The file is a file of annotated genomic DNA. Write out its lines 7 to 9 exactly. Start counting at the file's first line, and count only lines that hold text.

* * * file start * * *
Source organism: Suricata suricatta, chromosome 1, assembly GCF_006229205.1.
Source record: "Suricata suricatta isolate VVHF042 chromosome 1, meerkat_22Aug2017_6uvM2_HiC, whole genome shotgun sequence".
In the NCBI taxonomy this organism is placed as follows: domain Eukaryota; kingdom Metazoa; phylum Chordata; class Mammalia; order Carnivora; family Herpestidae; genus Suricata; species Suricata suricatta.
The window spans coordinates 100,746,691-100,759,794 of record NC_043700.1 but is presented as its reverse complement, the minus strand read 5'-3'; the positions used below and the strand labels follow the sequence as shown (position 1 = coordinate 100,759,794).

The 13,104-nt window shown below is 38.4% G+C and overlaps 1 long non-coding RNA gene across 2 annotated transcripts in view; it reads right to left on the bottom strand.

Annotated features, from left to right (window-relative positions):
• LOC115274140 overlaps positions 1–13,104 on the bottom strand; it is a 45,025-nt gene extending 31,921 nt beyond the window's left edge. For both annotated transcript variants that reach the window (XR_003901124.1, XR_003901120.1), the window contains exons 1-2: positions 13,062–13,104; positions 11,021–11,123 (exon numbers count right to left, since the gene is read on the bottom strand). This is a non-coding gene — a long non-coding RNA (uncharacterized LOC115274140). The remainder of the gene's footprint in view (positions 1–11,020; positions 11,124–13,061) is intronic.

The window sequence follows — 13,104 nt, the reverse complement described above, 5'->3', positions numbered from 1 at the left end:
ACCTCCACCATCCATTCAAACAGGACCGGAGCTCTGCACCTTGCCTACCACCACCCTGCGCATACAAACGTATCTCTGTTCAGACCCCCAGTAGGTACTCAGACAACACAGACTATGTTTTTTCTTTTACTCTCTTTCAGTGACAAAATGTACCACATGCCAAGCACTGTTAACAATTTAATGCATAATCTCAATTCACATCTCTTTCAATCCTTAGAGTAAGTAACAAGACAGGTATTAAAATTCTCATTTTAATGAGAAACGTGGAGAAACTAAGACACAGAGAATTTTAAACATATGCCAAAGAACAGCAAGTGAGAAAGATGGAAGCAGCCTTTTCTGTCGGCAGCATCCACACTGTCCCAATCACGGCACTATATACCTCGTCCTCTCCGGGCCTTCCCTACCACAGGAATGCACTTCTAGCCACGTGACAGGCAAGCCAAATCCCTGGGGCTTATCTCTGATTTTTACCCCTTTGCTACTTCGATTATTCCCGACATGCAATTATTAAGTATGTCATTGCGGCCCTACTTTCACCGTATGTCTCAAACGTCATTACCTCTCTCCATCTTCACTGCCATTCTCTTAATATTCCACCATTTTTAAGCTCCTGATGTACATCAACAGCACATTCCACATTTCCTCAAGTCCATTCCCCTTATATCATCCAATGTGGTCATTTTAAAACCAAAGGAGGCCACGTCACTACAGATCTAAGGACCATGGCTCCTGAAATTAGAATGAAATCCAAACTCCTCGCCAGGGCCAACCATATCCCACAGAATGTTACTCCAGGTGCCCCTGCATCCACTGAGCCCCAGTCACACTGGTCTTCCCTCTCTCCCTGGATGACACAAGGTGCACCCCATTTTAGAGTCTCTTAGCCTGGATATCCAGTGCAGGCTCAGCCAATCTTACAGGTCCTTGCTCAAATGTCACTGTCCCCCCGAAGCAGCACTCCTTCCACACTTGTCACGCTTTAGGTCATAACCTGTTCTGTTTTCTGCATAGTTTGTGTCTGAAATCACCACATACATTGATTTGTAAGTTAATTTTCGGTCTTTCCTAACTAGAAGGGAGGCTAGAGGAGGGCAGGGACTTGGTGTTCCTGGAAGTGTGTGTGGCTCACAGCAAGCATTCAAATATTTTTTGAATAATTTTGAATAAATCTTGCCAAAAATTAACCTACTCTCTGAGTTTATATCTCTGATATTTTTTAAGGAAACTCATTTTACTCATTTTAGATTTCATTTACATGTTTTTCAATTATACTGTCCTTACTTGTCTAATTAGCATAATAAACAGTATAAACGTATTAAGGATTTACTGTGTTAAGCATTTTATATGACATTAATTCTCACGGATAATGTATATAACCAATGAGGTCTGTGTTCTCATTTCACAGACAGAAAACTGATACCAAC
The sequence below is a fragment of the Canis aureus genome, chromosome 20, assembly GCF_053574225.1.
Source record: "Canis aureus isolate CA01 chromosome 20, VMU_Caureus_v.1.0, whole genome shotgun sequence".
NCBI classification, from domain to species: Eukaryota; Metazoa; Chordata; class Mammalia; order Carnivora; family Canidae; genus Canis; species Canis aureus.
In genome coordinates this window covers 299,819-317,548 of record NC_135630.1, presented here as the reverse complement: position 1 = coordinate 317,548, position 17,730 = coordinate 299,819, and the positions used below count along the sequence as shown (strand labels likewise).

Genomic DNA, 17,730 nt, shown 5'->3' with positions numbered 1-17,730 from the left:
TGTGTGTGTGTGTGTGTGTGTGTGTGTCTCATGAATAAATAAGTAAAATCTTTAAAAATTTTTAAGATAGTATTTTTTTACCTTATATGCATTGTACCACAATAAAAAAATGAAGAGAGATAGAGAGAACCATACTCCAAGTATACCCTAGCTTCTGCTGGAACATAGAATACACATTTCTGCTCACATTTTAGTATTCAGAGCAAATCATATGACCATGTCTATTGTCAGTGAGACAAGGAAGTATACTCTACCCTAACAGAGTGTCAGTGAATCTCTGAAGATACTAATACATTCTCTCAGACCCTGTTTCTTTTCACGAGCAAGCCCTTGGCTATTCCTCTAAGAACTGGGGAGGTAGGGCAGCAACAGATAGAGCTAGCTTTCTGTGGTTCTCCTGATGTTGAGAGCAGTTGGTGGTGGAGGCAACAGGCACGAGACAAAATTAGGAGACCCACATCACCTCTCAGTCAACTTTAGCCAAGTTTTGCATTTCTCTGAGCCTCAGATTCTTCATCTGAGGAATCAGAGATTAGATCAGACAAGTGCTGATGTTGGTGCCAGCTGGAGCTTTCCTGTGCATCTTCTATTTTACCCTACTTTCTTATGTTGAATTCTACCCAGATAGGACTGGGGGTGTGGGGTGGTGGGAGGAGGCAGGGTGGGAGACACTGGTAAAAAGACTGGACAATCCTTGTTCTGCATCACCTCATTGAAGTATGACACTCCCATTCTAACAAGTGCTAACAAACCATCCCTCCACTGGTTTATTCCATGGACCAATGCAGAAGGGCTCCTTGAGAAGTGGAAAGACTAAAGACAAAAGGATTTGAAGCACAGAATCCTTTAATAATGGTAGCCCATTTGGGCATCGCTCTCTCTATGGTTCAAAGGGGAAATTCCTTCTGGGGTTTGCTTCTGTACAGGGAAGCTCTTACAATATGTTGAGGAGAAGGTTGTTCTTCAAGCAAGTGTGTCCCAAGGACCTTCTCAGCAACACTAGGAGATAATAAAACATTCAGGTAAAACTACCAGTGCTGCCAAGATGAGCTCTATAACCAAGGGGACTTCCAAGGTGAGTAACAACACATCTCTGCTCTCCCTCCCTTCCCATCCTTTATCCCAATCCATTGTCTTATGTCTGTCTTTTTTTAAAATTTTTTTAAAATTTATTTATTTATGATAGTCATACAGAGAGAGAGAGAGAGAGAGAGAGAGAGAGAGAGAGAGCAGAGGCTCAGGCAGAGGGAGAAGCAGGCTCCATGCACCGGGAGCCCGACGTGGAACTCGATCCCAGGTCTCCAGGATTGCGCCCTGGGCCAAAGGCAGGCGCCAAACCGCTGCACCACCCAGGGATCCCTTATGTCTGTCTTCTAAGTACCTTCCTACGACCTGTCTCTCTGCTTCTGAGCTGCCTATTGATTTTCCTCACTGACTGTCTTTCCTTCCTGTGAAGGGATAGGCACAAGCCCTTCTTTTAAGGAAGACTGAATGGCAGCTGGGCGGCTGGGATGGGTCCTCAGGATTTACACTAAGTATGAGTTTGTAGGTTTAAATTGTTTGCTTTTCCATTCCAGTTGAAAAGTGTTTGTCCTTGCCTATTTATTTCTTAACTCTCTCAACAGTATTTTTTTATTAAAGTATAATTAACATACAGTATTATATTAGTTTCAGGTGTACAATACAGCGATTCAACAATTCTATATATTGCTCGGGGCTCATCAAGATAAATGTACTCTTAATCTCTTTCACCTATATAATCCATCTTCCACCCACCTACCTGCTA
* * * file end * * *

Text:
• LOC115274140 overlaps positions 1–13,104 on the bottom strand; it is a 45,025-nt gene extending 31,921 nt beyond the window's left edge. For both annotated transcript variants that reach the window (XR_003901124.1, XR_003901120.1), the window contains exons 1-2: positions 13,062–13,104; positions 11,021–11,123 (exon numbers count right to left, since the gene is read on the bottom strand). This is a non-coding gene — a long non-coding RNA (uncharacterized LOC115274140). The remainder of the gene's footprint in view (positions 1–11,020; positions 11,124–13,061) is intronic.

The window sequence follows — 13,104 nt, the reverse complement described above, 5'->3', positions numbered from 1 at the left end:
ACCTCCACCATCCATTCAAACAGGACCGGAGCTCTGCACCTTGCCTACCACCACCCTGCGCATACAAACGTATCTCTGTTCAGACCCCCAGTAGGTACTCAGACAACACAGACTATGTTTTTTCTTTTACTCTCTTTCAGTGACAAAATGTACCACATGCCAAGCACTGTTAACAATTTAATGCATAATCTCAATTCACATCTCTTTCAATCCTTAGAGTAAGTAACAAGACAGGTATTAAAATTCTCATTTTAATGAGAAACGTGGAGAAACTAAGACACAGAGAATTTTAAACATATGCCAAAGAACAGCAAGTGAGAAAGATGGAAGCAGCCTTTTCTGTCGGCAGCATCCACACTGTCCCAATCACGGCACTATATACCTCGTCCTCTCCGGGCCTTCCCTACCACAGGAATGCACTTCTAGCCACGTGACAGGCAAGCCAAATCCCTGGGGCTTATCTCTGATTTTTACCCCTTTGCTACTTCGATTATTCCCGACATGCAATTATTAAGTATGTCATTGCGGCCCTACTTTCACCGTATGTCTCAAACGTCATTACCTCTCTCCATCTTCACTGCCATTCTCTTAATATTCCACCATTTTTAAGCTCCTGATGTACATCAACAGCACATTCCACATTTCCTCAAGTCCATTCCCCTTATATCATCCAATGTGGTCATTTTAAAACCAAAGGAGGCCACGTCACTACAGATCTAAGGACCATGGCTCCTGAAATTAGAATGAAATCCAAACTCCTCGCCAGGGCCAACCATATCCCACAGAATGTTACTCCAGGTGCCCCTGCATCCACTGAGCCCCAGTCACACTGGTCTTCCCTCTCTCCCTGGATGACACAAGGTGCACCCCATTTTAGAGTCTCTTAGCCTGGATATCCAGTGCAGGCTCAGCCAATCTTACAGGTCCTTGCTCAAATGTCACTGTCCCCCCGAAGCAGCACTCCTTCCACACTTGTCACGCTTTAGGTCATAACCTGTTCTGTTTTCTGCATAGTTTGTGTCTGAAATCACCACATACATTGATTTGTAAGTTAATTTTCGGTCTTTCCTAACTAGAAGGGAGGCTAGAGGAGGGCAGGGACTTGGTGTTCCTGGAAGTGTGTGTGGCTCACAGCAAGCATTCAAATATTTTTTGAATAATTTTGAATAAATCTTGCCAAAAATTAACCTACTCTCTGAGTTTATATCTCTGATATTTTTTAAGGAAACTCATTTTACTCATTTTAGATTTCATTTACATGTTTTTCAATTATACTGTCCTTACTTGTCTAATTAGCATAATAAACAGTATAAACGTATTAAGGATTTACTGTGTTAAGCATTTTATATGACATTAATTCTCACGGATAATGTATATAACCAATGAGGTCTGTGTTCTCATTTCACAGACAGAAAACTGATACCAAC